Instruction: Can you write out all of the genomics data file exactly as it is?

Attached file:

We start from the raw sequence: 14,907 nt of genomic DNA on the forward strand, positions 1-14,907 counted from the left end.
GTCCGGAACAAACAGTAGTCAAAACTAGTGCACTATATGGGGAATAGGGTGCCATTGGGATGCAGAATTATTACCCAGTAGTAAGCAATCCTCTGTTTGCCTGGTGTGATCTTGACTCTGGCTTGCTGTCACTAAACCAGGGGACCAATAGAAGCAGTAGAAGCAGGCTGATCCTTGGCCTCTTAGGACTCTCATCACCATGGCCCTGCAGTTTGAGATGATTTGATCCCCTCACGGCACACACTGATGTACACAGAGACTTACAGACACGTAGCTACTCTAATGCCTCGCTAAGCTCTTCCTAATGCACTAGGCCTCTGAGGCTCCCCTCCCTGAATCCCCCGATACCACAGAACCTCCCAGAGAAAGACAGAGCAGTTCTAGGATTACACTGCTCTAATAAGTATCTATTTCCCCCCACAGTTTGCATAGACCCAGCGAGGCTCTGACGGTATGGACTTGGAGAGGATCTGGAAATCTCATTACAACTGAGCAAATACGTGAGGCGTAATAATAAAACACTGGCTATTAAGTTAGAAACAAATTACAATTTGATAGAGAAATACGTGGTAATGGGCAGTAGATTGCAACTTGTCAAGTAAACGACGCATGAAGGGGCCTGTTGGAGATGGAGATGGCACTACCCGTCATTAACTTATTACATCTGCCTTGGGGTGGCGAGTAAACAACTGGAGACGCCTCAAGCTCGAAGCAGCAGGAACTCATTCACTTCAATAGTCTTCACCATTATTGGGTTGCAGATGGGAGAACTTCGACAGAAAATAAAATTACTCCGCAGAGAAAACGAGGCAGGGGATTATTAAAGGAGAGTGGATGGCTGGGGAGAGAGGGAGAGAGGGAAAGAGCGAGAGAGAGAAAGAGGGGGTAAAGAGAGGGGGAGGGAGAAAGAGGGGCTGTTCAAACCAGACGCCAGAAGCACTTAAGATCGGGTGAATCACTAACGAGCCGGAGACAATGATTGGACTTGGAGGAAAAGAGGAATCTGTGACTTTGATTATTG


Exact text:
We start from the raw sequence: 14,907 nt of genomic DNA on the forward strand, positions 1-14,907 counted from the left end.
GTCCGGAACAAACAGTAGTCAAAACTAGTGCACTATATGGGGAATAGGGTGCCATTGGGATGCAGAATTATTACCCAGTAGTAAGCAATCCTCTGTTTGCCTGGTGTGATCTTGACTCTGGCTTGCTGTCACTAAACCAGGGGACCAATAGAAGCAGTAGAAGCAGGCTGATCCTTGGCCTCTTAGGACTCTCATCACCATGGCCCTGCAGTTTGAGATGATTTGATCCCCTCACGGCACACACTGATGTACACAGAGACTTACAGACACGTAGCTACTCTAATGCCTCGCTAAGCTCTTCCTAATGCACTAGGCCTCTGAGGCTCCCCTCCCTGAATCCCCCGATACCACAGAACCTCCCAGAGAAAGACAGAGCAGTTCTAGGATTACACTGCTCTAATAAGTATCTATTTCCCCCCACAGTTTGCATAGACCCAGCGAGGCTCTGACGGTATGGACTTGGAGAGGATCTGGAAATCTCATTACAACTGAGCAAATACGTGAGGCGTAATAATAAAACACTGGCTATTAAGTTAGAAACAAATTACAATTTGATAGAGAAATACGTGGTAATGGGCAGTAGATTGCAACTTGTCAAGTAAACGACGCATGAAGGGGCCTGTTGGAGATGGAGATGGCACTACCCGTCATTAACTTATTACATCTGCCTTGGGGTGGCGAGTAAACAACTGGAGACGCCTCAAGCTCGAAGCAGCAGGAACTCATTCACTTCAATAGTCTTCACCATTATTGGGTTGCAGATGGGAGAACTTCGACAGAAAATAAAATTACTCCGCAGAGAAAACGAGGCAGGGGATTATTAAAGGAGAGTGGATGGCTGGGGAGAGAGGGAGAGAGGGAAAGAGCGAGAGAGAGAAAGAGGGGGTAAAGAGAGGGGGAGGGAGAAAGAGGGGCTGTTCAAACCAGACGCCAGAAGCACTTAAGATCGGGTGAATCACTAACGAGCCGGAGACAATGATTGGACTTGGAGGAAAAGAGGAATCTGTGACTTTGATTATTG